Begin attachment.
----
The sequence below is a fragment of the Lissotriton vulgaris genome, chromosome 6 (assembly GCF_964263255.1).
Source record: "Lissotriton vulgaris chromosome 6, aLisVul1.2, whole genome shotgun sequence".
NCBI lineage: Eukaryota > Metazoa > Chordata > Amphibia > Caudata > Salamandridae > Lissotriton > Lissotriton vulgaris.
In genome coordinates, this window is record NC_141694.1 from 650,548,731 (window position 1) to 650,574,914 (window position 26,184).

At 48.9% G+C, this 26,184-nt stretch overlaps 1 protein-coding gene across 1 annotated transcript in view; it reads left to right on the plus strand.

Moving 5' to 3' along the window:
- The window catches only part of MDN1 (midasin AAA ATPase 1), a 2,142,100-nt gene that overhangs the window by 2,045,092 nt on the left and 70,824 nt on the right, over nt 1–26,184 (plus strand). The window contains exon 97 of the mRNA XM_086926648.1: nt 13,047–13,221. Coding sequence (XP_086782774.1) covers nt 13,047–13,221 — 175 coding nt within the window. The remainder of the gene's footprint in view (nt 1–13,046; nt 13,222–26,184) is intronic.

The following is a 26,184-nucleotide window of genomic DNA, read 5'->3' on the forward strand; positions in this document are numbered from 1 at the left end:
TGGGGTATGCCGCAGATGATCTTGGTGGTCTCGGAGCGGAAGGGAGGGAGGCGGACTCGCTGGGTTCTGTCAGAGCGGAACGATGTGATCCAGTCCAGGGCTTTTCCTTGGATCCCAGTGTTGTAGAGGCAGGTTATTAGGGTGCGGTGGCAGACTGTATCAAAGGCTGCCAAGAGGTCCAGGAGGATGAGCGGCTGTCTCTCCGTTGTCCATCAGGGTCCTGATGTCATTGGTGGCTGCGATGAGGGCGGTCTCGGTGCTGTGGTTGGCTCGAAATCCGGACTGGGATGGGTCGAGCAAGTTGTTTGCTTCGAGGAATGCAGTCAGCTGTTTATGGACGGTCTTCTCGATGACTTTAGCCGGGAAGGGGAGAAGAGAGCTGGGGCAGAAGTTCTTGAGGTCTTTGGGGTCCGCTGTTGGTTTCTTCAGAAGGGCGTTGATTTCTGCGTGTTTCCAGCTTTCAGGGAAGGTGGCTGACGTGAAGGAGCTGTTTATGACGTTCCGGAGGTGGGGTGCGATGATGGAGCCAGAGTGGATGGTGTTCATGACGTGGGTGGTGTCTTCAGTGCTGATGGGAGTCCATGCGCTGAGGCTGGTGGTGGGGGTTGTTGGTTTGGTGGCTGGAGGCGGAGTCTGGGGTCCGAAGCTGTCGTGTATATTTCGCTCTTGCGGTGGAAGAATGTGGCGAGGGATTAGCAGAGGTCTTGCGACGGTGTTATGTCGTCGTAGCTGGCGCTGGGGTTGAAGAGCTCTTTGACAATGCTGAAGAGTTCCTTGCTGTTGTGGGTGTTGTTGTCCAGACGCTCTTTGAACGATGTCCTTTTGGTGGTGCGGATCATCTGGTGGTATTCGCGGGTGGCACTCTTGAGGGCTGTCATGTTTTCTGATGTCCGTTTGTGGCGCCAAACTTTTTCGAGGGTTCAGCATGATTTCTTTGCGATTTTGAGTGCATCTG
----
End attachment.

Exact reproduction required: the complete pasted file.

The sequence below is a fragment of the Lissotriton vulgaris genome, chromosome 6 (assembly GCF_964263255.1).
Source record: "Lissotriton vulgaris chromosome 6, aLisVul1.2, whole genome shotgun sequence".
NCBI lineage: Eukaryota > Metazoa > Chordata > Amphibia > Caudata > Salamandridae > Lissotriton > Lissotriton vulgaris.
In genome coordinates, this window is record NC_141694.1 from 650,548,731 (window position 1) to 650,574,914 (window position 26,184).

At 48.9% G+C, this 26,184-nt stretch overlaps 1 protein-coding gene across 1 annotated transcript in view; it reads left to right on the plus strand.

Moving 5' to 3' along the window:
- The window catches only part of MDN1 (midasin AAA ATPase 1), a 2,142,100-nt gene that overhangs the window by 2,045,092 nt on the left and 70,824 nt on the right, over nt 1–26,184 (plus strand). The window contains exon 97 of the mRNA XM_086926648.1: nt 13,047–13,221. Coding sequence (XP_086782774.1) covers nt 13,047–13,221 — 175 coding nt within the window. The remainder of the gene's footprint in view (nt 1–13,046; nt 13,222–26,184) is intronic.

The following is a 26,184-nucleotide window of genomic DNA, read 5'->3' on the forward strand; positions in this document are numbered from 1 at the left end:
TGGGGTATGCCGCAGATGATCTTGGTGGTCTCGGAGCGGAAGGGAGGGAGGCGGACTCGCTGGGTTCTGTCAGAGCGGAACGATGTGATCCAGTCCAGGGCTTTTCCTTGGATCCCAGTGTTGTAGAGGCAGGTTATTAGGGTGCGGTGGCAGACTGTATCAAAGGCTGCCAAGAGGTCCAGGAGGATGAGCGGCTGTCTCTCCGTTGTCCATCAGGGTCCTGATGTCATTGGTGGCTGCGATGAGGGCGGTCTCGGTGCTGTGGTTGGCTCGAAATCCGGACTGGGATGGGTCGAGCAAGTTGTTTGCTTCGAGGAATGCAGTCAGCTGTTTATGGACGGTCTTCTCGATGACTTTAGCCGGGAAGGGGAGAAGAGAGCTGGGGCAGAAGTTCTTGAGGTCTTTGGGGTCCGCTGTTGGTTTCTTCAGAAGGGCGTTGATTTCTGCGTGTTTCCAGCTTTCAGGGAAGGTGGCTGACGTGAAGGAGCTGTTTATGACGTTCCGGAGGTGGGGTGCGATGATGGAGCCAGAGTGGATGGTGTTCATGACGTGGGTGGTGTCTTCAGTGCTGATGGGAGTCCATGCGCTGAGGCTGGTGGTGGGGGTTGTTGGTTTGGTGGCTGGAGGCGGAGTCTGGGGTCCGAAGCTGTCGTGTATATTTCGCTCTTGCGGTGGAAGAATGTGGCGAGGGATTAGCAGAGGTCTTGCGACGGTGTTATGTCGTCGTAGCTGGCGCTGGGGTTGAAGAGCTCTTTGACAATGCTGAAGAGTTCCTTGCTGTTGTGGGTGTTGTTGTCCAGACGCTCTTTGAACGATGTCCTTTTGGTGGTGCGGATCATCTGGTGGTATTCGCGGGTGGCACTCTTGAGGGCTGTCATGTTTTCTGATGTCCGTTTGTGGCGCCAAACTTTTTCGAGGGTTCAGCATGATTTCTTTGCGATTTTGAGTGCATCTG